net.wars: Satellite days
by Wendy M Grossman | posted on 27 September 2002
Look, you're thinking about this all wrong. The "you" in that sentence is the Conservative Party.
I would never tell you folks you were wrong. I'm talking, of course, about Shadow Home Secretary Oliver Letwin's proposals last week for satellite tracking of pedophiles. Apparently, this is to reassure the public.
Now, I may be atypical of the general population, but if my daughter were missing, I'm not sure that I'd find it very comforting to know that the police could, at the drop of an official request, watch all the known pedophiles move around the nation on a map. (I imagine this with little dots of light you'd click on to find out who you were watching, but of course I have no idea how it would actually look). What I'd want is to know where my daughter was and whether she was safe.
So clearly the thing to do is to track all the children. Today, we'd have to band them all with heavy bracelets, but within a decade or so we could have a little Kevin Warwick-style chip implanted at birth with a unique identifier. I mean, if the satellites are there, why limit their use to a few hundred people? And it could be so useful. No wondering where your kid is if the school calls and says he's playing hookey. No more nationwide angst-fests over missing children. Why should we balk at giving our children total surveillance - I mean, full protection? If we're going to build an infrastructure to track humans, we might as well get the full benefit.
I have the feeling you're about to say that it will take an impossible number of law enforcement personnel to watch the locations of all those children. Well, first of all, electronic monitoring is supplied by a Securicor, a US-based private company. Secondly, what with the Internet and all, there's an entire planet full of volunteers out there ready and willing to watch over the Net. You could do a whole anonymous thing with number coding, so the volunteer will never know if he's watching a vulnerable five-year-old straying alone into a forest or a manic bodybuilder teen with a boombox, a gunning motor, and a gang of 22-year-old friends.
And then you get a coming-of-age ritual - removing the tracker implant - thrown in as a side benefit. What 18-year-old (or maybe 21-year-old) wouldn't welcome another chance for presents? Plus - and I'll bet the Conservatives have thought of this already - the really good part is that by the time this generation of kids has been moving around under an implant their whole lives a load of them will be so used to it that they won't want to give it up. Two, three generations, tops, and the whole country will be on the tracking system. You could call it a long-term strategy in case the "entitlement cards" don't take. (Which reminds me: have you sent in your response to the consultation paper yet?)
My guess is that the current generation of kids, when they come to have children, will find it less unacceptable than older generations would have because they've large grown up carrying prototype tracking devices. I mean mobile phones. To them, it may seem weird not to be able to contact their child at any time.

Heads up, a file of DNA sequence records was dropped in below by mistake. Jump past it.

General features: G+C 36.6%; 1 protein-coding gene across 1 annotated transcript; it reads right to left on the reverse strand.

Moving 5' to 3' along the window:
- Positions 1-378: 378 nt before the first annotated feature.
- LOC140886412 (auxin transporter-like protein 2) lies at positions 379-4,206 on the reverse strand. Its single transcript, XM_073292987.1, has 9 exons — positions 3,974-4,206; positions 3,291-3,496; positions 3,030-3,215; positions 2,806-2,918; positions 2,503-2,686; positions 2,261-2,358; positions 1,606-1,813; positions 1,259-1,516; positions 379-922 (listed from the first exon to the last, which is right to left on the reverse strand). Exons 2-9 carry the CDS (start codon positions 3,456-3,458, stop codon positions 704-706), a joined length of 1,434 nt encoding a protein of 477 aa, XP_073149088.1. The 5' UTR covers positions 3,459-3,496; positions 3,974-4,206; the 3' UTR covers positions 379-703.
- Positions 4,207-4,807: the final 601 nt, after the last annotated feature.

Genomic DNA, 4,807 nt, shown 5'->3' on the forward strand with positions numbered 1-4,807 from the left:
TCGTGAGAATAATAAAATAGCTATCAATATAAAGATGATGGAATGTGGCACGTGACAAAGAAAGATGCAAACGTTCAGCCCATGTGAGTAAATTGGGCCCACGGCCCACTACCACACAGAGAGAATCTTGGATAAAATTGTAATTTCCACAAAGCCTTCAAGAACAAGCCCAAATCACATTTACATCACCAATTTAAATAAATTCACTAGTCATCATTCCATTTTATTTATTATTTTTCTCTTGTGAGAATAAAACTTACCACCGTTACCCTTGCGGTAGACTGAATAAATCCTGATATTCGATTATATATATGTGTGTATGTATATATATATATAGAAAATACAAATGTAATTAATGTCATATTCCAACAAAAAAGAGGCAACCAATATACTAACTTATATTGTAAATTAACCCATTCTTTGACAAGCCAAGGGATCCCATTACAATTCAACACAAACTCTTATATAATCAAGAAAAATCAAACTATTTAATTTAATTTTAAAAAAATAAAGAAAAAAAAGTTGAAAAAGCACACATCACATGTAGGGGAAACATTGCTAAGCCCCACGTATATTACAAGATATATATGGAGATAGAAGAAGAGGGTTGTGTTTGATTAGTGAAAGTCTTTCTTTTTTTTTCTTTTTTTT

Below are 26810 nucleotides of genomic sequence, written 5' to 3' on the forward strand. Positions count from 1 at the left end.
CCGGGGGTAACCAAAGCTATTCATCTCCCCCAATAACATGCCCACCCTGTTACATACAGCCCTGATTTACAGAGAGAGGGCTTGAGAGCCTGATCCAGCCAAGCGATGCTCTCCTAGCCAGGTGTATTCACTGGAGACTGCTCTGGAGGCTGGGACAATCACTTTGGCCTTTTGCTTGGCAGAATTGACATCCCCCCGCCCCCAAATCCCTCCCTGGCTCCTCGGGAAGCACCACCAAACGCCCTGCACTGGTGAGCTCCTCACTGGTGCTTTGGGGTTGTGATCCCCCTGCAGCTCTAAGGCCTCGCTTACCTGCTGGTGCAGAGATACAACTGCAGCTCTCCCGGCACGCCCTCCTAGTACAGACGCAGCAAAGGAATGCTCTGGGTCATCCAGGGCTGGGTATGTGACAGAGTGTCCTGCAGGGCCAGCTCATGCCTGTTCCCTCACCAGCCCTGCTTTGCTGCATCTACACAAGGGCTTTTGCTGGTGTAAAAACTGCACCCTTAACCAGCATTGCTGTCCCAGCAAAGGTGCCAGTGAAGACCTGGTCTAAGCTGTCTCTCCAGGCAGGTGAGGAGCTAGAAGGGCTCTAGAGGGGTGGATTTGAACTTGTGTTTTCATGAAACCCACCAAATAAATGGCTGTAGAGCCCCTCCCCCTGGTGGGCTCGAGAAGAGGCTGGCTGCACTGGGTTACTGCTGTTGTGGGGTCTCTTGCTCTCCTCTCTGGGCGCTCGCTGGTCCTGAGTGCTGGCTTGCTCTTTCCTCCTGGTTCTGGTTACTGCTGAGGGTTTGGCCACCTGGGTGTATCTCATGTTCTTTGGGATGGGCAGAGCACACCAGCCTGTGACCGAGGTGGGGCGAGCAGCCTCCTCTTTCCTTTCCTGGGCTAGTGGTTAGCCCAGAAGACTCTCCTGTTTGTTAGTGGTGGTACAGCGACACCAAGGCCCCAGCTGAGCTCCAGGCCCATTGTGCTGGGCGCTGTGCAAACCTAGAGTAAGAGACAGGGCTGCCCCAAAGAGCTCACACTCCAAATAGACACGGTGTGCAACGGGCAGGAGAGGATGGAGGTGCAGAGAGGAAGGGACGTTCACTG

It's not often you see a politican recommend something on the grounds that "it's been tried in Florida" (if Carl Hiaasen isn't busy, I'd really like to know how that's going). Florida is also, by the way, one of a few US states that in 1999 enacted a law allowing convicted sex abuse offenders to be committed to mental institutions when their prison sentences end. Early British experiments with tagging didn't look too promising.
A smart would-be child abuser who hacks off the electronic tag falls off the tracking system: police only know where he was when he dropped it, not where he is now. So arguably we're talking about yet another system that offers a false sense of security and plays on a widespread fear to wedge the way open toward greater surveillance. After all, if these offenders are a permanent danger to society, it would surely be more logical to change the law governing the length of sentence they may be required to serve.
But the really sad cost of this kind of thinking, which rarely gets discussed, is the fear and alienation innocent men feel as a result. Many men now consider showing affection to their children when alone with them in public or walking alone past a school too big a risk to take in the current climate. There is something seriously wrong when an ordinary man thinks helping a distraught, lost child is too dangerous.
The problem is that life is not safe, and no amount of invasive technologies will make it so. In a lengthy article about Operation Candyman in the current edition of Wired , writer Steve Silberman notes (besides a major inaccuracy on the part of the FBI) that 86 percent of child sexual abuse cases are committed by a family member or someone the child already knows. The BBC says the Internet, the cause of so much dark fear in the UK press, may have figured in 12 cases in the last two years. The hell with it. We'd better just track everyone. Wouldn't you like to know what your MP is really up to?
Wendy M. Grossman’s Web site has an extensive archive of her books, articles, and music, and an archive of all the earlier columns in this series. Readers are welcome to post here, at net.wars home, follow on Twitter or send email to netwars(at) skeptic.demon.co.uk (but please turn off HTML).